Christopher James, Farewell to the Earth

I loved the imaginative and technical panache of this collection.

Rooted in humdrum contemporary actualities James’s poems flower into bizarre fantasies of hallucinatory vividness. In an interview after winning the National Poetry Prize the author himself described such poems as “small rebellions against the mundane” and for me it was poems of that kind that supplied the keenest pleasure in the volume. Take “The Windmill Conversion Neighbourhood Watch”. Perhaps there’s already a flicker of imaginative life when you put the lethally flat phrases “windmill conversion” and “neighbourhood watch” together, but the first line of the actual poem blazes with unexpectedness: “We patrolled the wetlands like weather-beaten Daleks”. Rippling with humour, the whole piece is as visually arresting as Doctor Who has become in the age of HDTV and it takes in equally strange perspectives, but – as in Doctor Who – always with one foot in our everyday world. Even better, to my mind, is “The Flood”, which I think alludes to and plays itself against Edwin Muir’s fine “The Horses”, though it relates to ecological concerns rather than fears of nuclear war.

I thought of using a list of single lines to illustrate James’s wit, the physical evocativeness of his writing, his ability to turn a fine lyrical phrase, his genre-hopping. Here are a few tasters: “We buried him with a potato in each hand”; “In its last throes when the earth huddled back together”; “Our navigation implants made our heads ache”; “escaping the vast loneliness of the sea”; “She sprawls on the dashboard like Marilyn”. I could multiply that many times but it’s a peculiarly unsatisfactory process not only because fine phrases alone do not a poem make but because I keep wanting to break my rule and go over the end of the line. It’s James’s power of unexpected combination that really makes these poems, the fusion of disparate ideas and also, once he’s put together the miniature world of a particular poem, his power of inhabiting it imaginatively, of giving it its own strange consistency, and also, in the best poems, of suddenly sharpening the way the fiction bears on our own non-fictional lives.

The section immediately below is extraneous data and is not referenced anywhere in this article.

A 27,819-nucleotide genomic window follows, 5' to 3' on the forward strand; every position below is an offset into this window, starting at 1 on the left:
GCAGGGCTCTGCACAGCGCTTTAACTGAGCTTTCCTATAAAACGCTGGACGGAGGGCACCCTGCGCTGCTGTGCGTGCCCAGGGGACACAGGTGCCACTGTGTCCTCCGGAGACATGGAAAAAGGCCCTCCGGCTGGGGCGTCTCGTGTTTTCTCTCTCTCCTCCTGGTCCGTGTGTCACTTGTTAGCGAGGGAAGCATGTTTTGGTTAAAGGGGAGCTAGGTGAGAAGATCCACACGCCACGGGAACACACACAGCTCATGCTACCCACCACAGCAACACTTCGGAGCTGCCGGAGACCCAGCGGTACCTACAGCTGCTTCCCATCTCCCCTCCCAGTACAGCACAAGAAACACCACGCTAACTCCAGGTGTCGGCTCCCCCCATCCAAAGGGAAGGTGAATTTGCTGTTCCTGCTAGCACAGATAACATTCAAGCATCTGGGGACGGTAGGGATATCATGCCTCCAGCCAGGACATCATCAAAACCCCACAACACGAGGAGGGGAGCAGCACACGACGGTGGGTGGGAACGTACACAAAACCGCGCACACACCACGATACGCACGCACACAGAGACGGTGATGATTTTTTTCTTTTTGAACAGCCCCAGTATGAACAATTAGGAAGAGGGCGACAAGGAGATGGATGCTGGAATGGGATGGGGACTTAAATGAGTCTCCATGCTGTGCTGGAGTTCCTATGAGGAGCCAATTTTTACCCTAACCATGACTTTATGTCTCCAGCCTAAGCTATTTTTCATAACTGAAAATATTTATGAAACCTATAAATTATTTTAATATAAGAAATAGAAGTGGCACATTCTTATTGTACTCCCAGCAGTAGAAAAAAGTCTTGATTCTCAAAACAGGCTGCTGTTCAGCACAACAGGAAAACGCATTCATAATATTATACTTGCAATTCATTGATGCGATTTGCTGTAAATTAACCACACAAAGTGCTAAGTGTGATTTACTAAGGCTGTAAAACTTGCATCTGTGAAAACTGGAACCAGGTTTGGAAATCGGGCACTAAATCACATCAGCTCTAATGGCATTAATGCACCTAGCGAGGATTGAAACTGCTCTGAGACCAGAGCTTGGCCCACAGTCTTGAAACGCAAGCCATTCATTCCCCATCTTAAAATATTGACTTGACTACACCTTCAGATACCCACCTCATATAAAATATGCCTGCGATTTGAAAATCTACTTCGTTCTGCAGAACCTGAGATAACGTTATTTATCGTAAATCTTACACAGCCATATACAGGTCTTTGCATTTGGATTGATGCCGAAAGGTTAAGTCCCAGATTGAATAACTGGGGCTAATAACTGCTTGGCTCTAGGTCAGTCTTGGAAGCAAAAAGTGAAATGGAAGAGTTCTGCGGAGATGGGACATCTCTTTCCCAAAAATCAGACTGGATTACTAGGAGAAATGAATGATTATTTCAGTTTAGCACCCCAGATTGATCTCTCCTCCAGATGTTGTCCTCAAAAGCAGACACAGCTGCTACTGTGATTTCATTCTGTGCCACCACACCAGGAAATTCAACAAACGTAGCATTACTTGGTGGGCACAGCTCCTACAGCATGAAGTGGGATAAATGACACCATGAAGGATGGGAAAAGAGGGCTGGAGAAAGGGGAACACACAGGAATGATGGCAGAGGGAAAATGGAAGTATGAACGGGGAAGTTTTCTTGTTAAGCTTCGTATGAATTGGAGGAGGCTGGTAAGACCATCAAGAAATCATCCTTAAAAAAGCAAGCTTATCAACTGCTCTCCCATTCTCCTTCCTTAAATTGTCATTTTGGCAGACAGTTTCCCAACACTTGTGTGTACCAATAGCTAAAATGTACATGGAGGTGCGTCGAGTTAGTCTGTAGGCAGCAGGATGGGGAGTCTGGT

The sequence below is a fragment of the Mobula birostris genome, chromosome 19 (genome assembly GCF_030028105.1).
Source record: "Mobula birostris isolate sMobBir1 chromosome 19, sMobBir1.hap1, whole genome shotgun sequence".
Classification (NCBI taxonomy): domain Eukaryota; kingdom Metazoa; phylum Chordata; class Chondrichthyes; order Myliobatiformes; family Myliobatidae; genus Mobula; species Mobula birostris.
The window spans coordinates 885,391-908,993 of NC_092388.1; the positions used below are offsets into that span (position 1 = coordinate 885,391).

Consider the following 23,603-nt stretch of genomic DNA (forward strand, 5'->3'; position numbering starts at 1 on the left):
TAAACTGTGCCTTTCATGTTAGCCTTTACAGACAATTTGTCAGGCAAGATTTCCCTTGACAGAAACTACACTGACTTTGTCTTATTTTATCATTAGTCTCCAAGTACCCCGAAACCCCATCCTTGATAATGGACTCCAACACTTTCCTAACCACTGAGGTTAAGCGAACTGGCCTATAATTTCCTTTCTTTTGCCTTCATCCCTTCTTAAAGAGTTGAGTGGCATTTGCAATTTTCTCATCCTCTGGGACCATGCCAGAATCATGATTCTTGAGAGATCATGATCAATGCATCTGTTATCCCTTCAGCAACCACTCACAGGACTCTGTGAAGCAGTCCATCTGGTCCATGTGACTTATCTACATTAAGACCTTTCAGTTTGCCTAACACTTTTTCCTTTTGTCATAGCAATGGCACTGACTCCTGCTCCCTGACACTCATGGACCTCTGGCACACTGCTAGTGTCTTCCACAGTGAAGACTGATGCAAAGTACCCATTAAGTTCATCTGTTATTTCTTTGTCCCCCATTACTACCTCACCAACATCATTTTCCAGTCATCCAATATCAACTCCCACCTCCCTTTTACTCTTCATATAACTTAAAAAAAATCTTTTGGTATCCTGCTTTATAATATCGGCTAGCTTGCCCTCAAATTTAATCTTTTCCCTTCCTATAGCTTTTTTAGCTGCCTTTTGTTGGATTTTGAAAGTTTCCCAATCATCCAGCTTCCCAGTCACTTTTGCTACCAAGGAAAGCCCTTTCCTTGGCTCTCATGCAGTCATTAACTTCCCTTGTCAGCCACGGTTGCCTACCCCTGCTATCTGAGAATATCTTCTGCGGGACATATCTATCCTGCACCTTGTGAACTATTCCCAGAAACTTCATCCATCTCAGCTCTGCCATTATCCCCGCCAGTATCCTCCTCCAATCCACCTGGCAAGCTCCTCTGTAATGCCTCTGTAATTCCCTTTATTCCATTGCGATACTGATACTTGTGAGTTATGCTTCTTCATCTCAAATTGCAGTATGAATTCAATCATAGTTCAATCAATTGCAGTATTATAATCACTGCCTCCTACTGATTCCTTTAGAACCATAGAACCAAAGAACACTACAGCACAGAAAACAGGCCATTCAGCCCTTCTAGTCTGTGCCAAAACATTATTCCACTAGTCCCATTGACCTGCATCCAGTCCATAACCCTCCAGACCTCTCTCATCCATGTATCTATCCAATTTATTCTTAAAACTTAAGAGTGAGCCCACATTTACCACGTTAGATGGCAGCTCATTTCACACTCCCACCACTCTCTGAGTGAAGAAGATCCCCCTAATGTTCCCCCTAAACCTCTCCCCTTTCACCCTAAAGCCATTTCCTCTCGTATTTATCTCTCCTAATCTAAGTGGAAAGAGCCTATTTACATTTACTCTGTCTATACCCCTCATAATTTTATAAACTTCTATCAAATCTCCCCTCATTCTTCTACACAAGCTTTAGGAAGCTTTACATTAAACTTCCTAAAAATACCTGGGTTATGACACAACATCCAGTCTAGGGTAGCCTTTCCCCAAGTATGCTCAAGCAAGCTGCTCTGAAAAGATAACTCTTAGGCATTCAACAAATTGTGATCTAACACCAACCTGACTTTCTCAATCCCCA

Pretty well all the poems are shaped as narratives and this gives them a clear through line that makes individual poems and the book as a whole easy to take in quick bites. At the same time, I often found myself rereading pieces, not to understand things that were obscure but to pick up resonances and ambiguities of tone that I’d missed first time through. “The Retired Eunuch”, for example, is full of exuberant fantasy (distantly reminiscent of Jenny Joseph’s “When I Am an Old Woman I Shall Wear Purple”). From the beginning this is combined with a pathos that pulls it more into the orbit of Yeats’s “Are You Content?” but it was only on rereading the poem (after the devastating last line, “I will leave behind nothing but yesterdays”) that I fully registered how intense this pathos was.

James’s imaginative powers and quicksilver intelligence are supported by a fine mastery of and ranging interest in verse technique. He plays with many different devices in a way that is almost always successful. He is expert in handling stanza units (perhaps this is related to his acute sense of timing as a narrator) and usually makes sensitive use of line endings, though there were a few poems where I thought his technique in this respect was a bit rough. He has an excellent auditory imagination.

There were a couple of proofreading slips that bothered me. “Ails” is used in “The Flood” where “aits” is surely meant, and “ice flow” seems to be used for “ice floe” in “Captain Sydney Smith (1874 – 1911)” but the attractiveness of the printing makes its own contribution to the pleasure of the book.

Farewell to the Earth is published by Arc Publications, £11.99 hardback, £8.99 paperback.


One Response to “Christopher James, Farewell to the Earth”

  1. Christopher James said:

    Aug 22, 12 at 9:20 pm

    Hi Edmund,

    What a generous, perceptive review – much obliged, sir!

    I enjoyed your poems too, particularly Egrets; it’s so difficult to strike a natural, lyrical tone and maintain a strict(ish) formal rhyme. Congratulations and all good regards,


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